There is the matter of the stakeholders. The collection of data was intended to support psychological research. The ethics of research involving humans requires that the human not be exposed to any risk for which consent has not been explicitly given. The OkCupid members did not provide such consent. Since the data contain information that makes it possible to identify individual humans, there is a realistic risk of the release of potentially embarrassing information, or worse, information that jeopardizes the physical safety of certain users. Principles 1 and 11 were clearly violated by the authors. Ultimately, the Danish Data Protection Agency decided not to file any charges against the authors.

Another stakeholder is OkCupid itself. Many information providers, like OkCupid, have terms of use that restrict how the data may be legitimately used. Such terms of use (see Section 8.7.3) form an explicit agreement between the service and the users of that service. They cannot ethically be disregarded.

8.5.6 Reproducible spreadsheet analysis

The scientific community as a whole is a stakeholder in public research. Insofar as the research is used to inform public policy, the public as a whole is a stakeholder. Researchers have an obligation to be truthful in their reporting of research. This is not just a matter of being honest but also of participating in the process by which scientific work is challenged or confirmed. Reinhart and Rogoff honored this professional obligation by providing reasonable access to their software and data. In this regard, they complied with principle 10.

Seen from the perspective of data science, Microsoft Excel, the tool used by Reinhart and Rogoff, is an unfortunate choice. It mixes the data with the analysis. It works at a low level of abstraction, so it’s difficult to program in a concise and readable way. Commands are customized to a particular size and organization of data, so it’s hard to apply to a new or modified data set. One of the major strategies in debugging is to work on a data set where the answer is known; this is impractical in Excel. Programming and revision in Excel generally involves lots of click-and-drag copying, which is itself an error-prone operation.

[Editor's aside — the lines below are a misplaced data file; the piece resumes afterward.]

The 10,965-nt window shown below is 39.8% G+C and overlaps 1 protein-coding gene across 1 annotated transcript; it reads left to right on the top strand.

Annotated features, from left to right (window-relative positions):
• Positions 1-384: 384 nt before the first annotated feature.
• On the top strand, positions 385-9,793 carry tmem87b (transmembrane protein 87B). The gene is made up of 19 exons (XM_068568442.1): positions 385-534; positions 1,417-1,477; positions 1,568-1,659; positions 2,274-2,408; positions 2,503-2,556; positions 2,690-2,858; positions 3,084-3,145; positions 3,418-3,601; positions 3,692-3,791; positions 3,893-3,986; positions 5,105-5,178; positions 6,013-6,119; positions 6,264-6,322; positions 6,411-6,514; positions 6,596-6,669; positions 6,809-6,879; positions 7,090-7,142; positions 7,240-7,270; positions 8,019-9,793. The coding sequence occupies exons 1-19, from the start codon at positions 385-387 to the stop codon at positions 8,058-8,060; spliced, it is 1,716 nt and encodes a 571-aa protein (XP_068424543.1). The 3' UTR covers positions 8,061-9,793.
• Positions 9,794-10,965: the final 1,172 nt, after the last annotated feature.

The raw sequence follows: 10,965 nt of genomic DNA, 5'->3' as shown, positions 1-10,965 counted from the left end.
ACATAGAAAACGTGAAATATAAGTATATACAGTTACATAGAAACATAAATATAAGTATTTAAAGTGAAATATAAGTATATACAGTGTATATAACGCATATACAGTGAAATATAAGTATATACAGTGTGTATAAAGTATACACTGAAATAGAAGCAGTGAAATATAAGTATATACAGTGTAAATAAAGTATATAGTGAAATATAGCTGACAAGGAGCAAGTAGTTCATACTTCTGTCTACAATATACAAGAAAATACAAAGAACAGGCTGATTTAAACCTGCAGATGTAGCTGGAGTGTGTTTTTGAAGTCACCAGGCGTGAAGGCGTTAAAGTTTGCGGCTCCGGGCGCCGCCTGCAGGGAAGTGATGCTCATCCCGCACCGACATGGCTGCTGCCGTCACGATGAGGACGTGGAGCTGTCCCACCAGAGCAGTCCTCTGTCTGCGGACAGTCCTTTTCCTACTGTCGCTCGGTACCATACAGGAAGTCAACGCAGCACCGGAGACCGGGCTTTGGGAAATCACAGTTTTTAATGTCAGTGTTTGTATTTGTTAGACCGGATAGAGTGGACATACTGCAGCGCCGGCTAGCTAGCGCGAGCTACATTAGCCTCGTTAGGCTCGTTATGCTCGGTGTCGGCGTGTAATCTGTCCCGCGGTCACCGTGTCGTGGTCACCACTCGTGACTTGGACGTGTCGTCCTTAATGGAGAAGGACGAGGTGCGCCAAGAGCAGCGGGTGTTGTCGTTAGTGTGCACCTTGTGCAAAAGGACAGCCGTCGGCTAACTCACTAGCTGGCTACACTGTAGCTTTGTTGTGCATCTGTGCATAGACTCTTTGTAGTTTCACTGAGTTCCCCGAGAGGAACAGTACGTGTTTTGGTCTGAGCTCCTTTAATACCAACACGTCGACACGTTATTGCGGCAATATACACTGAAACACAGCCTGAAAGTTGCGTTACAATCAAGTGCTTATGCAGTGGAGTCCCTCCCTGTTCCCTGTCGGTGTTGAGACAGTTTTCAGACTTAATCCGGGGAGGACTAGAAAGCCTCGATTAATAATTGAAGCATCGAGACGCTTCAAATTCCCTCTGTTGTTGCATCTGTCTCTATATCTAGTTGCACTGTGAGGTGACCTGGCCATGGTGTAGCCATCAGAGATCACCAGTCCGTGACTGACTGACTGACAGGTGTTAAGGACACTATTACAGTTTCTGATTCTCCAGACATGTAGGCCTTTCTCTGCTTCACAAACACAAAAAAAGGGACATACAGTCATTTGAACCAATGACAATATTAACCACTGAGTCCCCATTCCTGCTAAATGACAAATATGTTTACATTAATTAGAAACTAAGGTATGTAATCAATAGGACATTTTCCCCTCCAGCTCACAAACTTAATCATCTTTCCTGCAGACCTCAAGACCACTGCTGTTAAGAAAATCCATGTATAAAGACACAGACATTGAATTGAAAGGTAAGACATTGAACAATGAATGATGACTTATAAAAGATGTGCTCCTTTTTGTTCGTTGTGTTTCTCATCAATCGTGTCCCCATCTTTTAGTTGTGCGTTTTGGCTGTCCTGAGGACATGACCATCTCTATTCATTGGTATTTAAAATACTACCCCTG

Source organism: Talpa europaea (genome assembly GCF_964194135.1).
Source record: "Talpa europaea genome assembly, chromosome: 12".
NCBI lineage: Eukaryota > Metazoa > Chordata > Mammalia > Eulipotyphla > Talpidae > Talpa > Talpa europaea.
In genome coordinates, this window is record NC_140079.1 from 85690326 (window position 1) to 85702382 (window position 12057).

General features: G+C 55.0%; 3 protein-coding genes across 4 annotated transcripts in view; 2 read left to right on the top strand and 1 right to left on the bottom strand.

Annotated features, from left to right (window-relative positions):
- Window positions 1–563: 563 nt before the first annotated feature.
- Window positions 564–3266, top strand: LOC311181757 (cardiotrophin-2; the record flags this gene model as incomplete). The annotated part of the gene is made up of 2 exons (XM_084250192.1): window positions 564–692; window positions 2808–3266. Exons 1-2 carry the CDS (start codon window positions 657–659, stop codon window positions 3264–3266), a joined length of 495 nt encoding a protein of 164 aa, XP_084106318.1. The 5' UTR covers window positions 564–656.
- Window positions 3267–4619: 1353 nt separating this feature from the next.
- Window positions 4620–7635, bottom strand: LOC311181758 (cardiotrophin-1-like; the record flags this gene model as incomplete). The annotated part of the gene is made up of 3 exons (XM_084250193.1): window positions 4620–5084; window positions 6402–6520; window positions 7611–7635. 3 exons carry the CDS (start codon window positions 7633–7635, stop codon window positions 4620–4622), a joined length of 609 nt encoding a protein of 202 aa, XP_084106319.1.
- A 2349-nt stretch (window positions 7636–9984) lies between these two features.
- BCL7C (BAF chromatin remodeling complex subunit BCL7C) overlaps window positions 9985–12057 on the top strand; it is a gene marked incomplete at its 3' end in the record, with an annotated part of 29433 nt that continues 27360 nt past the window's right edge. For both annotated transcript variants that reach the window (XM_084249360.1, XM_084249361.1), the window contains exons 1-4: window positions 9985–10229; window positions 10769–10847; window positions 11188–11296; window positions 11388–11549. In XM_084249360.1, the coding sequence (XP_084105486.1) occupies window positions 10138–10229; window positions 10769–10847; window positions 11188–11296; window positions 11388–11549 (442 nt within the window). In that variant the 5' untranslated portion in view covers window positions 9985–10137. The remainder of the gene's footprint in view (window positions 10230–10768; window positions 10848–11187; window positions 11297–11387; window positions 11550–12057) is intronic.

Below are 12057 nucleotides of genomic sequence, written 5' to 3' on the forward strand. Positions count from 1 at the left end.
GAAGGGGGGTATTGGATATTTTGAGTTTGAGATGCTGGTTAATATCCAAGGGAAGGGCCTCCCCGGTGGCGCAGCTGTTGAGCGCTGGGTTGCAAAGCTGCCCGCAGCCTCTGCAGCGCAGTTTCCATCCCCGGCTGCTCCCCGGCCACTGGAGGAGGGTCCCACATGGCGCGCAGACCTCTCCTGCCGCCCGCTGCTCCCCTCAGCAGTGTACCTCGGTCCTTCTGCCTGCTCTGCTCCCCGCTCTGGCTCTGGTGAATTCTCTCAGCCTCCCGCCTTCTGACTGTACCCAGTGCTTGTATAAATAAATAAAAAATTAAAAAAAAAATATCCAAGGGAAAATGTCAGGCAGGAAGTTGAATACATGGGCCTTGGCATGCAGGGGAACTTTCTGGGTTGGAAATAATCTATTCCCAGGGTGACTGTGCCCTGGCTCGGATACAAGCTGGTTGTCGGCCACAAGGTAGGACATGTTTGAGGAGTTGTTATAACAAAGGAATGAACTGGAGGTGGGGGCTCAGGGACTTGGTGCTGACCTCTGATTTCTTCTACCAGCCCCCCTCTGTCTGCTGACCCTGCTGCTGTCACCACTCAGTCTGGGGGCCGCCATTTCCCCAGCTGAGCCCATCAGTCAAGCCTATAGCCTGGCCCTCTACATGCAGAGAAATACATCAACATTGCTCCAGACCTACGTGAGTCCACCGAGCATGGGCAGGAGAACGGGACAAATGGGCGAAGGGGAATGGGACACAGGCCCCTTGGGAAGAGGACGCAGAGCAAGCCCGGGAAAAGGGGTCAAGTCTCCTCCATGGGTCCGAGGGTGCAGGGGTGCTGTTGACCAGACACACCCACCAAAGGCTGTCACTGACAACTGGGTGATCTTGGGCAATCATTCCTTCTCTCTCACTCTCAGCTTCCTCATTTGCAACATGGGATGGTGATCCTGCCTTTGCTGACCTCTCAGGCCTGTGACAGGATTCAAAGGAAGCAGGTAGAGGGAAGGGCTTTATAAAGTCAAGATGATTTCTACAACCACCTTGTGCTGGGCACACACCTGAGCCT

Data science professionals have an ethical obligation to use tools that are reliable, verifiable, and conducive to reproducible data analysis (see Appendix D). Reinhart and Rogoff did not meet the standard implied by principle 2.

8.5.7 Drug dangers

When something goes wrong on a large scale, it’s tempting to look for a breach of ethics. This may indeed identify an offender, but we must also beware of creating scapegoats. With Vioxx, there were many claims, counterclaims, and lawsuits. The researchers failed to incorporate some data that were available and provided a misleading summary of results. The journal editors also failed to highlight the very substantial problem of the increased rate of myocardial infarction with Vioxx.

To be sure, it’s unethical not to include data that undermines the conclusion presented in a paper. The Vioxx researchers were acting according to their original research protocol—a solid professional practice.

What seems to have happened with Vioxx is that the researchers had a theory that the higher rate of infarction was not due to Vioxx, per se, but to an aspect of the study protocol that excluded subjects who were being treated with aspirin to reduce the risk of heart attacks. The researchers believed with some justification that the drug to which Vioxx was being compared, naproxen, was acting as a substitute for aspirin. They were wrong, as subsequent research showed. Their failure was in not honoring principle 6 and publishing their results in a misleading way.

Professional ethics dictate that professional standards be applied in work. Incidents like Vioxx should remind us to work with appropriate humility and to be vigilant to the possibility that our own explanations are misleading us.

8.6 Algorithmic bias

Algorithms are at the core of many data science models (see Chapter 11 for a comprehensive introducion. These models are being used to automate decision-making in settings as diverse as navigation for self-driving cars and determinations of risk for recidivism (return to criminal behavior) in the criminal justice system. The potential for bias to be reinforced when these models are implemented is dramatic.

Biased data may lead to algorithmic bias. As an example, some groups may be underrepresented or systematically excluded from data collection efforts. D’Ignazio and Klein (2020) highlight issues with data collection related to undocumented immigrants. O’Neil (2016) details several settings in which algorithmic bias has harmful consequences, whether intended or not.

Consider a criminal recidivism algorithm used in several states and detailed in a ProPublica story titled “Machine Bias” (Angwin et al. 2016). The algorithm returns predictions about how likely a criminal is to commit another crime based on a survey of 137 questions. ProPublica claims that the algorithm is biased: